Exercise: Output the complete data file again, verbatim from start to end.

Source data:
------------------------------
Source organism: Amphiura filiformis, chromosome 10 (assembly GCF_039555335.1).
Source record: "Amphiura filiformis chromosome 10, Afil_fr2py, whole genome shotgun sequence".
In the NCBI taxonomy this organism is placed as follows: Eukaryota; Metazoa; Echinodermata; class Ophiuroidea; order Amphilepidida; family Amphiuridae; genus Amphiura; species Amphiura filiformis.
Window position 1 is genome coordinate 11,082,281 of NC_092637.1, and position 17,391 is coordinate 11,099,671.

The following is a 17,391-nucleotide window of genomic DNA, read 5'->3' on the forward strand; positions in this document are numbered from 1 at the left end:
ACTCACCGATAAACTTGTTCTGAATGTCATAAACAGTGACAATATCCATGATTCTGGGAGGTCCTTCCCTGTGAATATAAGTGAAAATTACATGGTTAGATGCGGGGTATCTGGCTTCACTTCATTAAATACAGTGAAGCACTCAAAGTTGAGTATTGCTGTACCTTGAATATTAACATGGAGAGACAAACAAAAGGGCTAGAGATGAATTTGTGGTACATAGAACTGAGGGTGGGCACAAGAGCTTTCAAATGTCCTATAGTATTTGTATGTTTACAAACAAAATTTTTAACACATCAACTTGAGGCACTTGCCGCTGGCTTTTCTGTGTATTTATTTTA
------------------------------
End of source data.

Source organism: Amphiura filiformis, chromosome 10 (assembly GCF_039555335.1).
Source record: "Amphiura filiformis chromosome 10, Afil_fr2py, whole genome shotgun sequence".
In the NCBI taxonomy this organism is placed as follows: Eukaryota; Metazoa; Echinodermata; class Ophiuroidea; order Amphilepidida; family Amphiuridae; genus Amphiura; species Amphiura filiformis.
Window position 1 is genome coordinate 11,082,281 of NC_092637.1, and position 17,391 is coordinate 11,099,671.

The following is a 17,391-nucleotide window of genomic DNA, read 5'->3' on the forward strand; positions in this document are numbered from 1 at the left end:
ACTCACCGATAAACTTGTTCTGAATGTCATAAACAGTGACAATATCCATGATTCTGGGAGGTCCTTCCCTGTGAATATAAGTGAAAATTACATGGTTAGATGCGGGGTATCTGGCTTCACTTCATTAAATACAGTGAAGCACTCAAAGTTGAGTATTGCTGTACCTTGAATATTAACATGGAGAGACAAACAAAAGGGCTAGAGATGAATTTGTGGTACATAGAACTGAGGGTGGGCACAAGAGCTTTCAAATGTCCTATAGTATTTGTATGTTTACAAACAAAATTTTTAACACATCAACTTGAGGCACTTGCCGCTGGCTTTTCTGTGTATTTATTTTA